Hamlet - To Be Or Not To Be

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Shakespeare's "To be, or not to be" speech can be interpreted in many different ways. In the Gibson, Jacobi, and Branagh versions, senses of depression, contemplation, and vengeance were conveyed. All of the emotions represented by the actors were appropriate, given the mental and physical states of Hamlet in the context of the play.

In the Mel Gibson version, Hamlet was portrayed as a depressed and suicidal individual. He wore a black, leathery outfit, with a small dagger tied around the waist. The setting began with Hamlet descending through chiaroscuro into dark and gloomy catacombs, filled with skulls on the wall and a large sarcophagus. Gibson's gestures included walking through scattered bones while looking around aimlessly, and placing his hands on his chin during "To sleep! perchance to dream!" During this line he also closed his eyes representing the sleep of death itself. His pace started to speed up as his anger grew when he said, "That patient merit of unworthy takes," but returned to his original stride as he collapsed saying "who would these fardels bear."

Emphasis was placed on the line, "Thus conscience does make cowards of us all," which explained Hamlet's anger at his own inability to take his revenge. This interpretation of the speech was possible because of Hamlet's intense grief over the death of his father.

In contrast, the Derek Jacobi version, represented the speech in a much lighter tone. The setting was a bright hallway, and Hamlet wore a white, airy, poet shirt. He reasoned his actions by talking directly to the audience, while Gibson's Hamlet merely looked off into space. Props included in the scene were a chair, a pendant medallion, a small dagger, and a silhouette of Ophelia in the distance. The walls were painted to look as if they were a sunny balcony looking out over a river. During the opening, Derek held himself tightly, representing his efforts to reassure himself in his beliefs. While he said, "When he himself might his quietus make with a bare bodkin," he meddled playfully with his dagger extremely close to his neck, demonstrating to the audience how easy it would be to end all these miseries. Then Derek grasped his pendant, which had a graven image of his father on it, during ".. with this regard their current turn awry." His pace was quicker than Mel's, with his emphasis mainly placed on the lines "the bare bodkin," "enterprises of great pith and moment," and as Gibson did, during his anger, "That patient merit of unworthy takes." This way of interpreting the speech was also appropriate because of Hamlet's status as a student, and as a scholar.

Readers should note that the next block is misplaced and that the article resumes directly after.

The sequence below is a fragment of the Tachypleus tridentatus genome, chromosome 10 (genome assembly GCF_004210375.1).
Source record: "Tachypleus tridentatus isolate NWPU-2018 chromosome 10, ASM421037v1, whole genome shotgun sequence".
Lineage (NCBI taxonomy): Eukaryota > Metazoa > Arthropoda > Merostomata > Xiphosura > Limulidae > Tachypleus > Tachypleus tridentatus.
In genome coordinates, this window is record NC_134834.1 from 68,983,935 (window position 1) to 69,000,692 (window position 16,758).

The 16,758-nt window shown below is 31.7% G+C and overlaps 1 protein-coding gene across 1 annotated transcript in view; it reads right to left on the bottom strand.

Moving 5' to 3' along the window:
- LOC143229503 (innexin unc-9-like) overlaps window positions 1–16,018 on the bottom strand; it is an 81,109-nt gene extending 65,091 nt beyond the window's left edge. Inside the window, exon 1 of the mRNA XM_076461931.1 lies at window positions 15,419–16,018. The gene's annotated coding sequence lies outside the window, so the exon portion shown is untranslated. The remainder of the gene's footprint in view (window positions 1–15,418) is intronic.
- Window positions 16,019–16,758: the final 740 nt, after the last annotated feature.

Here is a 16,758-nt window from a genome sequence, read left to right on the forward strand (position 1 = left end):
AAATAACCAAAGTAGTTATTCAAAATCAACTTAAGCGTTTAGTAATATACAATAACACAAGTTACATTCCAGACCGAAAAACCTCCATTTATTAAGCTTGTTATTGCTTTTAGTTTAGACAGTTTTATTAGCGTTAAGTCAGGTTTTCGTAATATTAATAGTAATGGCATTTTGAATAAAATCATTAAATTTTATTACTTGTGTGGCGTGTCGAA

Contrary to its predecessors, the Ken Branagh Hamlet is much more modern. The scene takes place in a very bright and large open room. The floors were made of black and white diagonal tile which represented the beliefs of life and death within Hamlet's own mind. The set contained a one-way mirror, in which the King and Polonius hid behind, and a thin dagger just like in the Jacobi version. Hamlet wore a black suit with a white shirt underneath and his dagger concealed, and had images resembling snakes on is collar and cuffs. The King and Polonius were both dressed in military uniforms, and Ophelia wore a blue gown. During Ken's performance he looked intensely at his reflection for the entire time, never raising his voice above a whisper. He walked slowly towards the mirror, and as he got angrier, started shaking his fist. While he said "To grunt and sweat under a weary life," he quickly drew his dagger, and pointed it as his own reflection-acting as if he was aware of the eavesdroppers' presence. His pace was slow and monotone, mimicking his walk, and his eyes never blinked or looked away for a moment. His emphasis came out when he almost raised his low voice into a normal tone during the lines, "The pangs of dispriz'd love." This explanation the scene was also fitting because of Hamlet's mental disposition at that time.

All these versions depict this famous speech in several distinct ways. Their portrayals were all reasonable, due to the space in the writing that was left for artistic interpretation. The depth of Shakespeare's actors made it possible for versions of the same soliloquy to be conveyed in different fashions, each with its own evidence to support its reasoning.